What If My Car Is Repossessed?

When you choose to finance a car purchase with an auto loan, the financial institution who provided you with the loan still owns the it until you make your final payment and obtain a release of lien letter from them. If you stop making the payments, you default on the auto loan and the financial institution may choose to take their property back.

Terms for Car Repossession

The terms for repossessing differ based on the type of loan agreement you originally signed. Some financial institutions may consider you in default if you are a couple of days late with a payment. If you are having problems making your car payments, it is better to call the lender and discuss the options prior to a visit from the repo man. A simple conversation with the lender could buy you time if you can explain your situation in a way that makes sense. After all, owning a depreciating asset is not ideal for your lender either.

Legal Rights In an Auto Repossession

When an owner defaults on their car loan and the lender repossesses your vehicle, it is up to the owner to investigate their legal rights based on the state they live in as there are no federal laws governing the repossession business. Depending on where you live, the bank may notify you within a certain number of days when your car will be sold. If during that time you come up with the money of the loan plus the additional expenses incurred by the financial institution for repossession, you may be able to reactive your loan and or buy your car back.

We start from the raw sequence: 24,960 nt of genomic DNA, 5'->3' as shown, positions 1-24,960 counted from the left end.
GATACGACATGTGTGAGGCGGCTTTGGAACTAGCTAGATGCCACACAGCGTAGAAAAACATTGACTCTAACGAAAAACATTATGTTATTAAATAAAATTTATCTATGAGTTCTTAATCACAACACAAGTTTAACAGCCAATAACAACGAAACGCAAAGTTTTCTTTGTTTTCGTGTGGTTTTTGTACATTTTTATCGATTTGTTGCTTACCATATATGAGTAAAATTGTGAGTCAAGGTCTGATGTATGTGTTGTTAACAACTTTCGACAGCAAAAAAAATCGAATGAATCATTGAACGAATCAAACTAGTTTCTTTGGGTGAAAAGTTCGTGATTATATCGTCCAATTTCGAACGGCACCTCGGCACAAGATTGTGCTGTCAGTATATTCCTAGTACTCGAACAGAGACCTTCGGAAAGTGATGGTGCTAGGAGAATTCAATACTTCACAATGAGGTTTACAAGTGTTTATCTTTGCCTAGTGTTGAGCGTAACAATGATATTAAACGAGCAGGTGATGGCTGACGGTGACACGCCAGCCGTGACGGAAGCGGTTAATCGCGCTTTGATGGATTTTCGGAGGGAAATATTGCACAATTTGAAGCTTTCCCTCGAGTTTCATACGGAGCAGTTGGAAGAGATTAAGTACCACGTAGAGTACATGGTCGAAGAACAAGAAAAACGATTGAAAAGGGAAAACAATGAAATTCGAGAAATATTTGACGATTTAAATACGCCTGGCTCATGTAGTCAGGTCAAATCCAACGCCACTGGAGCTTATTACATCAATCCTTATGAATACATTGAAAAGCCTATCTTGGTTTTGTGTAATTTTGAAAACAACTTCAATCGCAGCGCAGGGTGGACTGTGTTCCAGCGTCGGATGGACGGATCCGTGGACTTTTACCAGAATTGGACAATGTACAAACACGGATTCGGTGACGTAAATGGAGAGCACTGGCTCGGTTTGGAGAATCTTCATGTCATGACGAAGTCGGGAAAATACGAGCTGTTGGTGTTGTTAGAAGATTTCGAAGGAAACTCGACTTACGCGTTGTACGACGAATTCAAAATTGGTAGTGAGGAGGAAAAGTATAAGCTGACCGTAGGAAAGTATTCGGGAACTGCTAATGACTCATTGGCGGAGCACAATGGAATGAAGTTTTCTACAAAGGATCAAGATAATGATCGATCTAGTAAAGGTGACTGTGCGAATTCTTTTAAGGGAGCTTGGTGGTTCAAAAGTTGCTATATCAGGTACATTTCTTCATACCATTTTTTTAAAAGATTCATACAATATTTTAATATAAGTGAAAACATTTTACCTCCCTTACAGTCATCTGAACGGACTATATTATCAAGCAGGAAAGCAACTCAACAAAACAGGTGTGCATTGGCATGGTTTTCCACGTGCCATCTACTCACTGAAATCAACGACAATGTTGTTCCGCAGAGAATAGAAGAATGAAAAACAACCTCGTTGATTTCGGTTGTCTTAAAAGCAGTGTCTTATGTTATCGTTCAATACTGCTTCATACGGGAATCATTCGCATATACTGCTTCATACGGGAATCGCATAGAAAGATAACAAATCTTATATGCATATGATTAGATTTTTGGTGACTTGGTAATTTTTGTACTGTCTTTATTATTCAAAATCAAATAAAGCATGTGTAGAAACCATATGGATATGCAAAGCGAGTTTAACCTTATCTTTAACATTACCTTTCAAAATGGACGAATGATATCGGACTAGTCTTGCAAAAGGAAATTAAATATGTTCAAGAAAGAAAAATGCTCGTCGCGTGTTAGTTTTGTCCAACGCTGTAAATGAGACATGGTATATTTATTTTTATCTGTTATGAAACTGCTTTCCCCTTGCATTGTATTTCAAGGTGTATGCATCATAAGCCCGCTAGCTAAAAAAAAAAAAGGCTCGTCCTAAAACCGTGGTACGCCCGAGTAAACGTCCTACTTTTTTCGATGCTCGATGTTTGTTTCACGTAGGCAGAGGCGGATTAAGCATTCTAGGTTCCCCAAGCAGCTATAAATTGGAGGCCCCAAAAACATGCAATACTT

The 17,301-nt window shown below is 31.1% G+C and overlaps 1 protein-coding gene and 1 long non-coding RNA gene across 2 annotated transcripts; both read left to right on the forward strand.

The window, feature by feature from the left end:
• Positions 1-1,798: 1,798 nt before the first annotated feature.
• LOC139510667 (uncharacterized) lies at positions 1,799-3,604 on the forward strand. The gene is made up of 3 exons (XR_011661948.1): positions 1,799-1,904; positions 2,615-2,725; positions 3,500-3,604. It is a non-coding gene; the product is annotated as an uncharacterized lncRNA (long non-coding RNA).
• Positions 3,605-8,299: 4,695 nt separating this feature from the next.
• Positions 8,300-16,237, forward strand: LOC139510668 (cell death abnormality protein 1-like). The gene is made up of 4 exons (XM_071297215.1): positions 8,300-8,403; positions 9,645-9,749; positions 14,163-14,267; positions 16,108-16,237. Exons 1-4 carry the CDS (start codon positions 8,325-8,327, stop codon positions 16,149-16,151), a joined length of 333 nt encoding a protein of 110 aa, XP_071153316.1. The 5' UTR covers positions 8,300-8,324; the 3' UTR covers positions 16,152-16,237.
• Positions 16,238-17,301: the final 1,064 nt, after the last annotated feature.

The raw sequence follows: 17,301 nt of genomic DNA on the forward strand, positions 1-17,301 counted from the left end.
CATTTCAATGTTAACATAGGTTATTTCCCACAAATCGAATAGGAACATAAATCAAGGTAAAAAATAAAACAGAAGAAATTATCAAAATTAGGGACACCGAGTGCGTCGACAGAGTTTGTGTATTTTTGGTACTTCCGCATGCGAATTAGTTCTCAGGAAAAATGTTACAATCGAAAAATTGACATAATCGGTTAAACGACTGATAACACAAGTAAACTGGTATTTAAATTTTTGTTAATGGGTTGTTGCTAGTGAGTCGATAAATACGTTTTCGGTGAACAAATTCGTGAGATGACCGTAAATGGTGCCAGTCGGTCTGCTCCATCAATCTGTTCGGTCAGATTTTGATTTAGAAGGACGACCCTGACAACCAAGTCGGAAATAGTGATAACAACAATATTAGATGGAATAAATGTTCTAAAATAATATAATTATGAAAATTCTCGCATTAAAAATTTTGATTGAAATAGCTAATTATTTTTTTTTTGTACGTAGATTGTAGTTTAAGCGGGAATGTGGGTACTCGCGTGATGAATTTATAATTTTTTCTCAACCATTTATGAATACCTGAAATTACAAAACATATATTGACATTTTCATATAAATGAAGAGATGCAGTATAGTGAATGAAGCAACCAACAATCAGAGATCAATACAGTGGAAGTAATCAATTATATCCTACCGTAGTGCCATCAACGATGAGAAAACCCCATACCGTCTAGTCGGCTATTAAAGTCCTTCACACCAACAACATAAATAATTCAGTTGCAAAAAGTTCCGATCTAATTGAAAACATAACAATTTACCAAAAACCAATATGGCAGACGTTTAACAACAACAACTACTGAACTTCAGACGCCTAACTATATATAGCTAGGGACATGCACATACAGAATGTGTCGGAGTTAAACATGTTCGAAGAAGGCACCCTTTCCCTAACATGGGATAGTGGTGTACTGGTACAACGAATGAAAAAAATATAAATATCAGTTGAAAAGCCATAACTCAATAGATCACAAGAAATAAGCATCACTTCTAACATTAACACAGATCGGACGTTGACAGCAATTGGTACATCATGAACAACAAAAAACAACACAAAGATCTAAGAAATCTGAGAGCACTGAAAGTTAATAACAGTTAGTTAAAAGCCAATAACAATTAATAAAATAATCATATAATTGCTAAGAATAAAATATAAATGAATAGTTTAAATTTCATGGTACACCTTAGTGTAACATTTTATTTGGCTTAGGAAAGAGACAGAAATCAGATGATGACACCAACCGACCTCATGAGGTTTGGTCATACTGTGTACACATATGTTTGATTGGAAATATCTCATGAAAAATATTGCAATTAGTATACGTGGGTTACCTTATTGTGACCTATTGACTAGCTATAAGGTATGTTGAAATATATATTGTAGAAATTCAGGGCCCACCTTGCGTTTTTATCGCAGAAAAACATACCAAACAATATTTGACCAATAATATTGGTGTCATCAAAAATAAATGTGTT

If you cannot buy your car back or get your loan reinstated, the bank will have the legal right to sell of your vehicle which may trigger off a deficiency judgment. If the car is sold at auction for less than your contract balance, the financial institution can seek a legal judgment against you forcing you to pay the loss difference. If the car sells for more at auction than the contract balance plus additional expenses, you are entitled to a refund of the profit.